8. St. Mark
Was born of Jewish parents of the tribe of Levi. He is supposed to have been converted to Christianity by Peter, whom he served as an amanuensis, and under whose inspection he wrote his Gospel in the Greek language. Mark was dragged to pieces by the people of Alexandria, at the great solemnity of Serapis their idol, ending his life under their merciless hands.
Among many other saints, the blessed apostle Peter was condemned to death, and crucified, as some do write, at Rome; albeit some others, and not without cause, do doubt thereof. Hegesippus saith that Nero sought matter against Peter to put him to death; which, when the people perceived, they entreated Peter with much ado that he would fly the city. Peter, through their importunity at length persuaded, prepared himself to avoid. But, coming to the gate, he saw the Lord Christ come to meet him, to whom he, worshipping, said, "Lord, whither dost Thou go?" To whom He answered and said, "I am come again to be crucified." By this, Peter, perceiving his suffering to be understood, returned into the city. Jerome saith that he was crucified, his head being down and his feet upward, himself so requiring, because he was (he said) unworthy to be crucified after the same form and manner as the Lord was.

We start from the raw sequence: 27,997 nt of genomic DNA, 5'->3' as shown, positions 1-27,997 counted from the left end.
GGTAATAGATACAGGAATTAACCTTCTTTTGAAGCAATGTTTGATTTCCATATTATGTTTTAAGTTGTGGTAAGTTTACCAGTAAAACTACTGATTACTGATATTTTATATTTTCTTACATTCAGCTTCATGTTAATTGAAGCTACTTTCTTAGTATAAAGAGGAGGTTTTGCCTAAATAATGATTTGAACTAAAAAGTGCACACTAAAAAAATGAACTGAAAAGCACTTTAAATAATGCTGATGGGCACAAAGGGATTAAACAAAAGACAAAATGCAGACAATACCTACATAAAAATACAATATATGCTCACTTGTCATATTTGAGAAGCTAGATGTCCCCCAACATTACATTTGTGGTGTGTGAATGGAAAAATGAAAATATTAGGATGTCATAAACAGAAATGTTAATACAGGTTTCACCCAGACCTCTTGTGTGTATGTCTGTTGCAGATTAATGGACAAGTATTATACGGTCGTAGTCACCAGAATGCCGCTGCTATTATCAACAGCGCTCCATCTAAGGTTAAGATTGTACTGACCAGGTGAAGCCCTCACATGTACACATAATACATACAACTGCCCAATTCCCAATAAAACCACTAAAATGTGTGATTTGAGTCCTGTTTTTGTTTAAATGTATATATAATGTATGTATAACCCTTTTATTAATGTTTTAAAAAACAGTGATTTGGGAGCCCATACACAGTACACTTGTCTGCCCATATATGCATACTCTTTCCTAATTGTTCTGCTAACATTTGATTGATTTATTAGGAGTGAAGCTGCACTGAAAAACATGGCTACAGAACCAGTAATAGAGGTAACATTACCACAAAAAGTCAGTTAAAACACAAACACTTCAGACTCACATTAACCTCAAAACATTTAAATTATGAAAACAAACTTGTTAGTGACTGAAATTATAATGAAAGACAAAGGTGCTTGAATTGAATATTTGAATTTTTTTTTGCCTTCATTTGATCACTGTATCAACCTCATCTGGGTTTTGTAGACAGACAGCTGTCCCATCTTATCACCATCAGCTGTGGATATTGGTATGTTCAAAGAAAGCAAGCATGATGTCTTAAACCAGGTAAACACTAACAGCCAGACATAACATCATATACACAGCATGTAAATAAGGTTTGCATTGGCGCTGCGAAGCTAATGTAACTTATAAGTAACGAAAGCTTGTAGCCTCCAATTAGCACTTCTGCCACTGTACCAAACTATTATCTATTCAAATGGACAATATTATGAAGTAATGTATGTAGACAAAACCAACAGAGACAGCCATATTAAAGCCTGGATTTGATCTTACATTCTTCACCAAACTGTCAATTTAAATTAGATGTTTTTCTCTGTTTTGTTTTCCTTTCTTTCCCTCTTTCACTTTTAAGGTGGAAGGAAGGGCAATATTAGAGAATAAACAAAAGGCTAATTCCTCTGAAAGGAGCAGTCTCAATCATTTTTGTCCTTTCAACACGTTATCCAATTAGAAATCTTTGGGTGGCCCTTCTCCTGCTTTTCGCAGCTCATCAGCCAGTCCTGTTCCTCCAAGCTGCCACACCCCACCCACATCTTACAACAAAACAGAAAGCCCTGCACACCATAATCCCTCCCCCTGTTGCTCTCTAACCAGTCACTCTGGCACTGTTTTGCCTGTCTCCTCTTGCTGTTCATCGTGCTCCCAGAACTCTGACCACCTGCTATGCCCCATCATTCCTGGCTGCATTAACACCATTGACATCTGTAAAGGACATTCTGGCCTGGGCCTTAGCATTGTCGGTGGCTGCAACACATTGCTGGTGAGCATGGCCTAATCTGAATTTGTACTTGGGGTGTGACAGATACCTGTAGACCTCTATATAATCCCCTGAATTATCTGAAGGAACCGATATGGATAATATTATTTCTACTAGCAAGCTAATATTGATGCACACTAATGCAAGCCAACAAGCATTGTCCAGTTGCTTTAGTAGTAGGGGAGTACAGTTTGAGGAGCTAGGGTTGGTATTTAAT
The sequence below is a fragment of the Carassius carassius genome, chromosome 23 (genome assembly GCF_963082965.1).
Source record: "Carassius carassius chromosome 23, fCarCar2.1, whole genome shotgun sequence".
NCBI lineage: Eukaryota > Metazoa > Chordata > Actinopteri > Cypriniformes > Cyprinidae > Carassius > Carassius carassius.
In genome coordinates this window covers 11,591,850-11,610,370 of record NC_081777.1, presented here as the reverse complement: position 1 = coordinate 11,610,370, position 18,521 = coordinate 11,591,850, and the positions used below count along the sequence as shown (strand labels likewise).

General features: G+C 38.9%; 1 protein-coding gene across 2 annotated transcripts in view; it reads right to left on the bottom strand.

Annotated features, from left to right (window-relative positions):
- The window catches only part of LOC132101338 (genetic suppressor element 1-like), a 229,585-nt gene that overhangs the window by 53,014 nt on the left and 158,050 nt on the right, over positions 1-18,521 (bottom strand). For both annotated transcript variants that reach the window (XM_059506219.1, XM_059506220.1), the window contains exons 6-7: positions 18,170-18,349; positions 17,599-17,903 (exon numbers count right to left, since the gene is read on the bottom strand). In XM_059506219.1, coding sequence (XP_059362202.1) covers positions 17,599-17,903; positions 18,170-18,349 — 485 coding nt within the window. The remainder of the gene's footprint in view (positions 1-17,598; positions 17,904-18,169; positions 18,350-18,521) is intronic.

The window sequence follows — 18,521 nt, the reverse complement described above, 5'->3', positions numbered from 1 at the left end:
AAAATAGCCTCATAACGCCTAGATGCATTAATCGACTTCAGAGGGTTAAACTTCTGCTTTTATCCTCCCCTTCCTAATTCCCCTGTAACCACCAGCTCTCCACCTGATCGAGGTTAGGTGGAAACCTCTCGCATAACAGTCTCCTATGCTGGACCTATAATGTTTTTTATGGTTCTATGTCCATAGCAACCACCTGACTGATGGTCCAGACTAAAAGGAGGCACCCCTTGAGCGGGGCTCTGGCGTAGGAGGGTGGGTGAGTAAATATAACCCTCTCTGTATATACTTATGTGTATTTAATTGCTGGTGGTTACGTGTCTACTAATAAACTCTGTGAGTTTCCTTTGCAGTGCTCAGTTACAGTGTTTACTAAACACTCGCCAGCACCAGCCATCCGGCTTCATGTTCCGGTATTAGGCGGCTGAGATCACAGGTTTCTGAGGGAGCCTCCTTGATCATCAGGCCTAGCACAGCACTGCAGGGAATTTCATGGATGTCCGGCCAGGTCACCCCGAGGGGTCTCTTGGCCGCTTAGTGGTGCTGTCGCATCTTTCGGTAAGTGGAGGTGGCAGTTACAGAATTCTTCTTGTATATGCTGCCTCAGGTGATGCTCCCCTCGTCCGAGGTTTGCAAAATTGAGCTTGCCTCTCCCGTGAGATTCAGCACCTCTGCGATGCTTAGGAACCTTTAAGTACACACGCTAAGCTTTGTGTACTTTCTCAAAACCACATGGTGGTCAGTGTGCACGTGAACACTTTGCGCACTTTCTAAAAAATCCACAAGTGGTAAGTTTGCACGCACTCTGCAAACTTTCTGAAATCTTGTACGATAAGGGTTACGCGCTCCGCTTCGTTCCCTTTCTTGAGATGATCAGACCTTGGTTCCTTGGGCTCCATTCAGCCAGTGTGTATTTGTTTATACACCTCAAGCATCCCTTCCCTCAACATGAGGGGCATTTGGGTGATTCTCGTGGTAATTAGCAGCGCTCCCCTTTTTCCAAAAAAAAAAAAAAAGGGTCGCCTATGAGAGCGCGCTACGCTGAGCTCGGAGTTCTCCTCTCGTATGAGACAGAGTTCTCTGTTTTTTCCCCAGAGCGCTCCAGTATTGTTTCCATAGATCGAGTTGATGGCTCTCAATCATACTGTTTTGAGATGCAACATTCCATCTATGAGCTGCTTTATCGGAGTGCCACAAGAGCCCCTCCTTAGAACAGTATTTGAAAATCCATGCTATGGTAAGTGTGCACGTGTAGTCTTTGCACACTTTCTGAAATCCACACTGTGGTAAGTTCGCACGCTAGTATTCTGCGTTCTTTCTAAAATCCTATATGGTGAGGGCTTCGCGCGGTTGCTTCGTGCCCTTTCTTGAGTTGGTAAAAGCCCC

Paul, the apostle, who before was called Saul, after his great travail and unspeakable labors in promoting the Gospel of Christ, suffered also in this first persecution under Nero. Abdias declareth that under his execution Nero sent two of his esquires, Ferega and Parthemius, to bring him word of his death. They, coming to Paul instructing the people, desired him to pray for them, that they might believe; who told them that shortly after they should believe and be baptized at His sepulcher. This done, the soldiers came and led him out of the city to the place of execution, where he, after his prayers made, gave his neck to the sword.
The brother of James, was commonly called Thaddeus. He was crucified at Edessa, A.D. 72.
Preached in several countries, and having translated the Gospel of Matthew into the language of India, he propagated it in that country. He was at length cruelly beaten and then crucified by the impatient idolaters.
Called Didymus, preached the Gospel in Parthia and India, where, exciting the rage of the pagan priests, he was martyred by being thrust through with a spear.
The evangelist was the author of the Gospel which goes under his name. He traveled with Paul through various countries, and is supposed to have been hanged on an olive tree, by the idolatrous priests of Greece.
Surnamed Zelotes [Zealot], preached the Gospel in Mauritania, Africa, and even in Britain, in which latter country he was crucified, A.D. 74.
The "beloved disciple," was brother to James the Great. The churches of Smyrna, Pergamos, Sardis, Philadelphia, Laodicea, and Thyatira, were founded by him. From Ephesus he was ordered to be sent to Rome, where it is affirmed he was cast into a cauldron of boiling oil. He escaped by miracle, without injury. Domitian afterwards banished him to the Isle of Patmos, where he wrote the Book of Revelation. Nerva, the successor of Domitian, recalled him. He was the only apostle who escaped a violent death.